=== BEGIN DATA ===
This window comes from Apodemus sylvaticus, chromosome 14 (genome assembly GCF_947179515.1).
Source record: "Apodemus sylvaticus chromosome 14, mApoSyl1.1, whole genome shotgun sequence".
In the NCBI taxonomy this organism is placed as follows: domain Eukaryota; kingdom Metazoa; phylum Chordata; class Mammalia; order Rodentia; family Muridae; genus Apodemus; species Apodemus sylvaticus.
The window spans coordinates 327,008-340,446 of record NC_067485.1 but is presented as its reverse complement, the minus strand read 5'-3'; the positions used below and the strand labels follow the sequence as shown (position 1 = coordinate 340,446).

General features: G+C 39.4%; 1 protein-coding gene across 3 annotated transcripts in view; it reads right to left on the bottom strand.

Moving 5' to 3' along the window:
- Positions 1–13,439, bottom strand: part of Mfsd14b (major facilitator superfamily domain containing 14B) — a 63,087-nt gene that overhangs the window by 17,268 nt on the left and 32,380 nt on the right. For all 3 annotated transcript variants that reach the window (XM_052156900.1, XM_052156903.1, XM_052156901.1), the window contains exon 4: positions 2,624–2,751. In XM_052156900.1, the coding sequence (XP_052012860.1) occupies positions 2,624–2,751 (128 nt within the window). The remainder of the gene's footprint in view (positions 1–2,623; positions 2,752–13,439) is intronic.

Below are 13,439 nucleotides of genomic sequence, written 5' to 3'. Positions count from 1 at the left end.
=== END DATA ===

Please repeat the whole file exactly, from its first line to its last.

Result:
This window comes from Apodemus sylvaticus, chromosome 14 (genome assembly GCF_947179515.1).
Source record: "Apodemus sylvaticus chromosome 14, mApoSyl1.1, whole genome shotgun sequence".
In the NCBI taxonomy this organism is placed as follows: domain Eukaryota; kingdom Metazoa; phylum Chordata; class Mammalia; order Rodentia; family Muridae; genus Apodemus; species Apodemus sylvaticus.
The window spans coordinates 327,008-340,446 of record NC_067485.1 but is presented as its reverse complement, the minus strand read 5'-3'; the positions used below and the strand labels follow the sequence as shown (position 1 = coordinate 340,446).

General features: G+C 39.4%; 1 protein-coding gene across 3 annotated transcripts in view; it reads right to left on the bottom strand.

Moving 5' to 3' along the window:
- Positions 1–13,439, bottom strand: part of Mfsd14b (major facilitator superfamily domain containing 14B) — a 63,087-nt gene that overhangs the window by 17,268 nt on the left and 32,380 nt on the right. For all 3 annotated transcript variants that reach the window (XM_052156900.1, XM_052156903.1, XM_052156901.1), the window contains exon 4: positions 2,624–2,751. In XM_052156900.1, the coding sequence (XP_052012860.1) occupies positions 2,624–2,751 (128 nt within the window). The remainder of the gene's footprint in view (positions 1–2,623; positions 2,752–13,439) is intronic.

Below are 13,439 nucleotides of genomic sequence, written 5' to 3'. Positions count from 1 at the left end.